But everything was so sticky! And although I had been very attentive to the “pleating” directions, without them in front of me, I was clueless. That’s when I brought Joey in.
I am so lucky that he is artistically inclined. So I rolled, then handed him irregularly shaped circles, which he turned into little potsticker shaped things.
The challenge gave us the option to boil, fry or steam the potstickers, and, because I like to live dangerously, I boiled them. I was sure they would all explode. But they didn’t!
Ron and Naomi had prepared this whole incredible make your own soup spread. And the potstickers were actually really good floating in the soup. I was relieved to put them on the beautiful table and be done with the whole thing.
Thanks so much to Jen of Use Real Butter for making me do this. And go see everyone else’s potstickers- I think they’re prettier than mine.
Oh yeah, and p.s. just so you you get the full breadth of the weekend, I feel it necessary to show you what Joey did to the clover in the back yard.
Yes, that is a heart.
For the filling:
1 lb ground pork sausage
1/2 cup minced fresh ginger
3 T toasted sesame oil
3 oz chopped pea shoots (yes I put them in everything. You’ve got a problem with it?)
1/8 cup chopped chives
1 carrot, small diced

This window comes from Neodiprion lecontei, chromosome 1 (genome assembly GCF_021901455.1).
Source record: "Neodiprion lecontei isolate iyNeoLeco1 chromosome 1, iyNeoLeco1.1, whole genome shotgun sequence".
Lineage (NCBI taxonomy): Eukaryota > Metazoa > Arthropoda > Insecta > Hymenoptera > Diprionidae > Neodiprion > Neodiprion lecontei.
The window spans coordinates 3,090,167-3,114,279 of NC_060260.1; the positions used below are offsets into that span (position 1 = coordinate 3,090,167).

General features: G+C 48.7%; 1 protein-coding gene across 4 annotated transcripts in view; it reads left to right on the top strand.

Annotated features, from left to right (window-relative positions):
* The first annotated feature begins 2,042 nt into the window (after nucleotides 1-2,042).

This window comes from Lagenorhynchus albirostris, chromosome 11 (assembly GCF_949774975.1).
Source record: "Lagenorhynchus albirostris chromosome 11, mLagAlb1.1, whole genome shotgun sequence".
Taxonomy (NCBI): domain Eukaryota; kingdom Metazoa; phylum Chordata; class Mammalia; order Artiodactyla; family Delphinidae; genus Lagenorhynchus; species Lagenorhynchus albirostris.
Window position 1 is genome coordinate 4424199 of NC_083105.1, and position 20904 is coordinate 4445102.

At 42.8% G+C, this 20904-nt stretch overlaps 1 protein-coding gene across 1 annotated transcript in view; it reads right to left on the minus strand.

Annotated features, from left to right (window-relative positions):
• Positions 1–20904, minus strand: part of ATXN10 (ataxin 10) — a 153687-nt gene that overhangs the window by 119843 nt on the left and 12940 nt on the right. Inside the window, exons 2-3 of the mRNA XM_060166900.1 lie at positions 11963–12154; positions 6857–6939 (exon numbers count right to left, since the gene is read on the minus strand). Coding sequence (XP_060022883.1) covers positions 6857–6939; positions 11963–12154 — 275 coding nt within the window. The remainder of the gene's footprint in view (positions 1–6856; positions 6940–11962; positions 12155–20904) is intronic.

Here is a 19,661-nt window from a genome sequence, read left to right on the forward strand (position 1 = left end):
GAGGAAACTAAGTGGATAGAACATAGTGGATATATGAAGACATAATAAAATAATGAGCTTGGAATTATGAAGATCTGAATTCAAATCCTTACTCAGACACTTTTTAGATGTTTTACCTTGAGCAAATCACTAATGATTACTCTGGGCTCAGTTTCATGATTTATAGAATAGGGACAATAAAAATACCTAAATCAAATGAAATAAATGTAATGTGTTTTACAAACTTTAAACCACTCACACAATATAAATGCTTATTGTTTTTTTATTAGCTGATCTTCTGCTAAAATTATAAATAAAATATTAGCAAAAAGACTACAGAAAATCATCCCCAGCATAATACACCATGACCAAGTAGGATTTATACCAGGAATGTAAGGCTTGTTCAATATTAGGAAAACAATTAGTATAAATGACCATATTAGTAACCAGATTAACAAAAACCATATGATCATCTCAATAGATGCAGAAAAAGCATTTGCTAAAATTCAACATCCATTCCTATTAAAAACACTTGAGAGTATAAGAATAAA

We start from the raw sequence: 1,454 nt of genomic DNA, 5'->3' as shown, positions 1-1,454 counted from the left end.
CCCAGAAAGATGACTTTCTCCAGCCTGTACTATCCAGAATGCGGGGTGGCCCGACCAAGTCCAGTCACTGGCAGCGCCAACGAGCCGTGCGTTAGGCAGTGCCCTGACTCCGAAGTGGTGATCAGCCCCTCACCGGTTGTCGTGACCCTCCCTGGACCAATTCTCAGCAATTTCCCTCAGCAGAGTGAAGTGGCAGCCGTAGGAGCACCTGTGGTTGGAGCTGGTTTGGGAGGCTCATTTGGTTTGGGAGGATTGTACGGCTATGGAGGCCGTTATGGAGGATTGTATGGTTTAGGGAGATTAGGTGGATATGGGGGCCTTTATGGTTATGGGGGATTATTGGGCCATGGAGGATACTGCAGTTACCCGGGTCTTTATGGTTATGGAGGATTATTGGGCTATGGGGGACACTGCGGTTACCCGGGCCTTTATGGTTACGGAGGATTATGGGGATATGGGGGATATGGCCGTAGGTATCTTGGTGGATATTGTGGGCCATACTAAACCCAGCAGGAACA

2 cups shredded napa cabbage, lightly sauteed in olive oil
3 T soy sauce
1/2 T fish sauce
2 cups chopped baby shitakes, lightly sauteed in olive oil
Mix everything together in a bowl. Cover, and put in the fridge for an hour, or if you’re having a crazy weekend like me, a day.
4 cups (500g) all purpose flour
1 cup warm water
flour for work surface
In a large bowl mix flour with 1/2 cup of water and stir until water is absorbed. Continue adding water one teaspoon at a time and mixing thoroughly until dough pulls away from sides of bowl. I kept thinking my dough was too dry and I added too much water. Don’t do this!
Knead the dough about twenty strokes then cover with a damp towel for 15 minutes. Take the dough and form a flattened dome. Cut into strips about 1 1/2 to 2 inches wide. Shape the strips into rounded long cylinders. On a floured surface, cut the strips into 3/4 inch pieces. Press palm down on each piece to form a flat circle (you can shape the corners in with your fingers). With a rolling pin, roll out a circular wrapper from each flat disc. Take care not to roll out too thin or the dumplings will break during cooking – about 1/16th inch. Leave the centers slightly thicker than the edges. Place a tablespoon of filling in the center of each wrapper and fold the dough in half, pleating the edges along one side. Keep all unused dough under damp cloth.
To boil, fill a large pot with water and boil dumplings until they float.
And of course, I entirely forgot to make dipping sauce. Good thing there were lots of dipping sauces at the party. But here’s Jen’s recipe for that, if you’re not lucky enough to be going to an Asian potluck.
2 parts soy sauce
1 part vinegar (red wine or black)
a few drops of sesame oil
chili garlic paste (optional)
minced ginger (optional)
minced garlic (optional)
minced green onion (optional)
I had a fair amount of filling left over, but the recipe made about 4 dozen potstickers.
Until the next challenge then….